After WWII, at the moment of our greatest triumph, we brought back as spoils from defeated German new ideas — much as defeated Greece brought its philosophy to Rome.

In politics, in entertainment, in religion, everywhere, we find the language commenced with Nietzsche’s value revolution, a language necessitated by a new perspective on things of most concern to us.  Words such as “charisma,” “life-style,” “commitment,” “identity” and many others, all of which can easily be traced to Nietzsche, are now practically American slang, although they, and the things to which they refer, would have been incomprehensible to our fathers, not to speak of our Founding Fathers. … Who in 1920 would have believed that Max Weber’s technical sociological terminology would someday be the everyday language of the United States, the land of the Philistines  … {and part of our military doctrine, in FM 3-24}  (pp 146 – 147)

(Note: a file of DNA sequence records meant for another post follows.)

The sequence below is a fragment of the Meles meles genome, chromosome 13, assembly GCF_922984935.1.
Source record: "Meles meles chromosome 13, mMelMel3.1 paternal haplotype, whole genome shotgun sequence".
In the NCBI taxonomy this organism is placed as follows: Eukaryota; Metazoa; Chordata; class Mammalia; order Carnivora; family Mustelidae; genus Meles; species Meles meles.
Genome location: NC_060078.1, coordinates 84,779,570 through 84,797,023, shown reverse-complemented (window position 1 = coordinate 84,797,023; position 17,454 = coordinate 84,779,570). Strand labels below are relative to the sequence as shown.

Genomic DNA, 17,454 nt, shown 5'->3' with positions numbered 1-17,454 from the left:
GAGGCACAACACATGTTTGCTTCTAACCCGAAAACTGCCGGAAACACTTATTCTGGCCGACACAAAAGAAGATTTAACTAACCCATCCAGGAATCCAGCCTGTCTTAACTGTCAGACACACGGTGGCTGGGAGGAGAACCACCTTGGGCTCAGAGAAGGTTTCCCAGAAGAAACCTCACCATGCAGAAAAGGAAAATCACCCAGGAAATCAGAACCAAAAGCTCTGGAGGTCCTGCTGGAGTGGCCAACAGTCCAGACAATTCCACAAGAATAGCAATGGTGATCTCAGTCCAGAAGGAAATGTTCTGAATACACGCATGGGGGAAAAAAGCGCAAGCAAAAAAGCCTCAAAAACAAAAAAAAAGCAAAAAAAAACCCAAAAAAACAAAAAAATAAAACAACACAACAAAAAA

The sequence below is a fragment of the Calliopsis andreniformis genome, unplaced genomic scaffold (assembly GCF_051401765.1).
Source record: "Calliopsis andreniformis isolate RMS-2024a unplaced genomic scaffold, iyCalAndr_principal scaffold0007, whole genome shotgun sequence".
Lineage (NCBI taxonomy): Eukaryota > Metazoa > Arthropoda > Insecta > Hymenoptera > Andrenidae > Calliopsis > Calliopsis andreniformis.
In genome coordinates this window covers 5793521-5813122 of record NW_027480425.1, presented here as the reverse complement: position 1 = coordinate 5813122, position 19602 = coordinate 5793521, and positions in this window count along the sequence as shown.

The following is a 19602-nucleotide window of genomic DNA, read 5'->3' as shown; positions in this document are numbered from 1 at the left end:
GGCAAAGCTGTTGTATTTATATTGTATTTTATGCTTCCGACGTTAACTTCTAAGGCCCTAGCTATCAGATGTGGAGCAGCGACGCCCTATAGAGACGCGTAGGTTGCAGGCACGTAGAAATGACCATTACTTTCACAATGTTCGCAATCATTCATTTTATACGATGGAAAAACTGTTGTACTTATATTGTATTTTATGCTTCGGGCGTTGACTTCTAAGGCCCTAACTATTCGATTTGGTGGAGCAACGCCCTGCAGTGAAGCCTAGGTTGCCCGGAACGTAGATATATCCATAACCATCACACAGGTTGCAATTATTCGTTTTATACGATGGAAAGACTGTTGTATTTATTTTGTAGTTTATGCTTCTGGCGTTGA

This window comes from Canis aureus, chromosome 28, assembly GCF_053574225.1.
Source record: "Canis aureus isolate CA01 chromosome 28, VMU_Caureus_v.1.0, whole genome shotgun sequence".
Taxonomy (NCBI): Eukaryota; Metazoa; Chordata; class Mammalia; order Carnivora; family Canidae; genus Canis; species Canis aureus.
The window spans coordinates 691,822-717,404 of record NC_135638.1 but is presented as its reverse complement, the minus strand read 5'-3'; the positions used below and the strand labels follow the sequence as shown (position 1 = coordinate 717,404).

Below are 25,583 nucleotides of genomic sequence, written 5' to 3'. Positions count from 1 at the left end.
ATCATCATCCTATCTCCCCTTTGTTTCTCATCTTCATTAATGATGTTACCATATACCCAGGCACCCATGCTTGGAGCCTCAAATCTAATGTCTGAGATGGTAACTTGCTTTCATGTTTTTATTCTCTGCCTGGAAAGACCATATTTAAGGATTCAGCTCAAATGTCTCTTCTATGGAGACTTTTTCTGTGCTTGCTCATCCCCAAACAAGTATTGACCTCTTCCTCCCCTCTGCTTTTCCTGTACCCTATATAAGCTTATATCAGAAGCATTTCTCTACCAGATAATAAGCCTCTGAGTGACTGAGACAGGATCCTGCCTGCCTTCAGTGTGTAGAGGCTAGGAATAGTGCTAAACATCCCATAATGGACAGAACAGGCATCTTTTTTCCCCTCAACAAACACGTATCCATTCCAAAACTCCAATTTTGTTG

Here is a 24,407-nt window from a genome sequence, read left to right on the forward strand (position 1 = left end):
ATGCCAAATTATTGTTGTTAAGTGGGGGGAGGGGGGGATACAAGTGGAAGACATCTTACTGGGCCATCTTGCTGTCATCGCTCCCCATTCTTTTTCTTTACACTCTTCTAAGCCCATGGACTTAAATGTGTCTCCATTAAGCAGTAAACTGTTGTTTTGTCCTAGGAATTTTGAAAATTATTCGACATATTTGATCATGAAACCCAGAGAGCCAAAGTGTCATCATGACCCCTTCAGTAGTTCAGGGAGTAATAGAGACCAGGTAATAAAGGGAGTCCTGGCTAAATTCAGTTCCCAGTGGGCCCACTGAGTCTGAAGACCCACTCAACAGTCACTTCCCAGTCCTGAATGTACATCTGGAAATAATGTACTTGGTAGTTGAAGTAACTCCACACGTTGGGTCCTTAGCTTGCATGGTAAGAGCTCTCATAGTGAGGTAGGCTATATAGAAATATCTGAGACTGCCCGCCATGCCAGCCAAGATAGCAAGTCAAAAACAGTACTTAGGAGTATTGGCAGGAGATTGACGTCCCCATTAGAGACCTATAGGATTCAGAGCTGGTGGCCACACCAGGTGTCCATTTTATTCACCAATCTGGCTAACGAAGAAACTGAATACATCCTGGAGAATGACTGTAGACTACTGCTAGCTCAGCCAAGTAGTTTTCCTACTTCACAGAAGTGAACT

We chose a system of thought that, like some wines, does not travel; we chose a way of looking at things that could never be ours and had as its starting point dislike of us and our goals. … Our desire for the German things was proof we could not understand them. (p 153)

Ideas have consequences.  Age of Enlightenment thought led to the creation and success of the United States.  How will our new beliefs affect American society?  The Left clearly sees the ill effects of this on the Right; the Right sees the ill effects on the Left.  Neither seems to note that these illiberal trends have become woven into the threads of modern America.